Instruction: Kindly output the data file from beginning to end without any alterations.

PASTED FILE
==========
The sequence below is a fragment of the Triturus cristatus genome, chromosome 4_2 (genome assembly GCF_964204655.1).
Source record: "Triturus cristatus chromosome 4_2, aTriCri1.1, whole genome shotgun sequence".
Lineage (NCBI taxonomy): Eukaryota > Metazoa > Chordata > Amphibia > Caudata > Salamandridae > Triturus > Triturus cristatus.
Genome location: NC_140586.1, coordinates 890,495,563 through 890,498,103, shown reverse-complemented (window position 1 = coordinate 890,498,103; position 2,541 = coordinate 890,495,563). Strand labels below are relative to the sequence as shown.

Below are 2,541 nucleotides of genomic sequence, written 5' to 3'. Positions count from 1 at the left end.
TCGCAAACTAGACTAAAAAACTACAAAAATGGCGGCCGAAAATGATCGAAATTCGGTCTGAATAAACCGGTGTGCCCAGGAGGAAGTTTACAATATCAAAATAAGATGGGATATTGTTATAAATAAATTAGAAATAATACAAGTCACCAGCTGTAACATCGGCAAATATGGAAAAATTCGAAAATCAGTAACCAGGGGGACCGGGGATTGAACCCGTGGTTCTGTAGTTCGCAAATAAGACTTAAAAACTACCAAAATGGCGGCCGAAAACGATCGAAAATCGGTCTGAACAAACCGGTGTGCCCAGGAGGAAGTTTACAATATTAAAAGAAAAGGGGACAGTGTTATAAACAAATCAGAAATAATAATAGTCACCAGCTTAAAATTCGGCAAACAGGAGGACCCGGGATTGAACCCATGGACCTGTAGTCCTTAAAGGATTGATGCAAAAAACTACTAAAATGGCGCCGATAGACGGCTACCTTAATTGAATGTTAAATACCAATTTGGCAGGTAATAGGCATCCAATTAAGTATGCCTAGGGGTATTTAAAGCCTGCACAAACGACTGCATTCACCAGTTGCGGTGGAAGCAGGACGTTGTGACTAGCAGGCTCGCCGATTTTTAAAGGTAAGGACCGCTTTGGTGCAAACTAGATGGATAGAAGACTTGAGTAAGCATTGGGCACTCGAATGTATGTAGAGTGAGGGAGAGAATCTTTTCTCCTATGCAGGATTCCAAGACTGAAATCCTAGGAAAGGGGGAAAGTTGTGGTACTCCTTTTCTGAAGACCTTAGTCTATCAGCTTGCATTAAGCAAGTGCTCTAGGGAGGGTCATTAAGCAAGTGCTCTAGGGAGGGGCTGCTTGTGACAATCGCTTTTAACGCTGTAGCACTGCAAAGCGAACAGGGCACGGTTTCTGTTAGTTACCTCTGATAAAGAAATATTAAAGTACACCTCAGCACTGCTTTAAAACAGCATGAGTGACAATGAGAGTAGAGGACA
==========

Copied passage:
The sequence below is a fragment of the Triturus cristatus genome, chromosome 4_2 (genome assembly GCF_964204655.1).
Source record: "Triturus cristatus chromosome 4_2, aTriCri1.1, whole genome shotgun sequence".
Lineage (NCBI taxonomy): Eukaryota > Metazoa > Chordata > Amphibia > Caudata > Salamandridae > Triturus > Triturus cristatus.
Genome location: NC_140586.1, coordinates 890,495,563 through 890,498,103, shown reverse-complemented (window position 1 = coordinate 890,498,103; position 2,541 = coordinate 890,495,563). Strand labels below are relative to the sequence as shown.

Below are 2,541 nucleotides of genomic sequence, written 5' to 3'. Positions count from 1 at the left end.
TCGCAAACTAGACTAAAAAACTACAAAAATGGCGGCCGAAAATGATCGAAATTCGGTCTGAATAAACCGGTGTGCCCAGGAGGAAGTTTACAATATCAAAATAAGATGGGATATTGTTATAAATAAATTAGAAATAATACAAGTCACCAGCTGTAACATCGGCAAATATGGAAAAATTCGAAAATCAGTAACCAGGGGGACCGGGGATTGAACCCGTGGTTCTGTAGTTCGCAAATAAGACTTAAAAACTACCAAAATGGCGGCCGAAAACGATCGAAAATCGGTCTGAACAAACCGGTGTGCCCAGGAGGAAGTTTACAATATTAAAAGAAAAGGGGACAGTGTTATAAACAAATCAGAAATAATAATAGTCACCAGCTTAAAATTCGGCAAACAGGAGGACCCGGGATTGAACCCATGGACCTGTAGTCCTTAAAGGATTGATGCAAAAAACTACTAAAATGGCGCCGATAGACGGCTACCTTAATTGAATGTTAAATACCAATTTGGCAGGTAATAGGCATCCAATTAAGTATGCCTAGGGGTATTTAAAGCCTGCACAAACGACTGCATTCACCAGTTGCGGTGGAAGCAGGACGTTGTGACTAGCAGGCTCGCCGATTTTTAAAGGTAAGGACCGCTTTGGTGCAAACTAGATGGATAGAAGACTTGAGTAAGCATTGGGCACTCGAATGTATGTAGAGTGAGGGAGAGAATCTTTTCTCCTATGCAGGATTCCAAGACTGAAATCCTAGGAAAGGGGGAAAGTTGTGGTACTCCTTTTCTGAAGACCTTAGTCTATCAGCTTGCATTAAGCAAGTGCTCTAGGGAGGGTCATTAAGCAAGTGCTCTAGGGAGGGGCTGCTTGTGACAATCGCTTTTAACGCTGTAGCACTGCAAAGCGAACAGGGCACGGTTTCTGTTAGTTACCTCTGATAAAGAAATATTAAAGTACACCTCAGCACTGCTTTAAAACAGCATGAGTGACAATGAGAGTAGAGGACA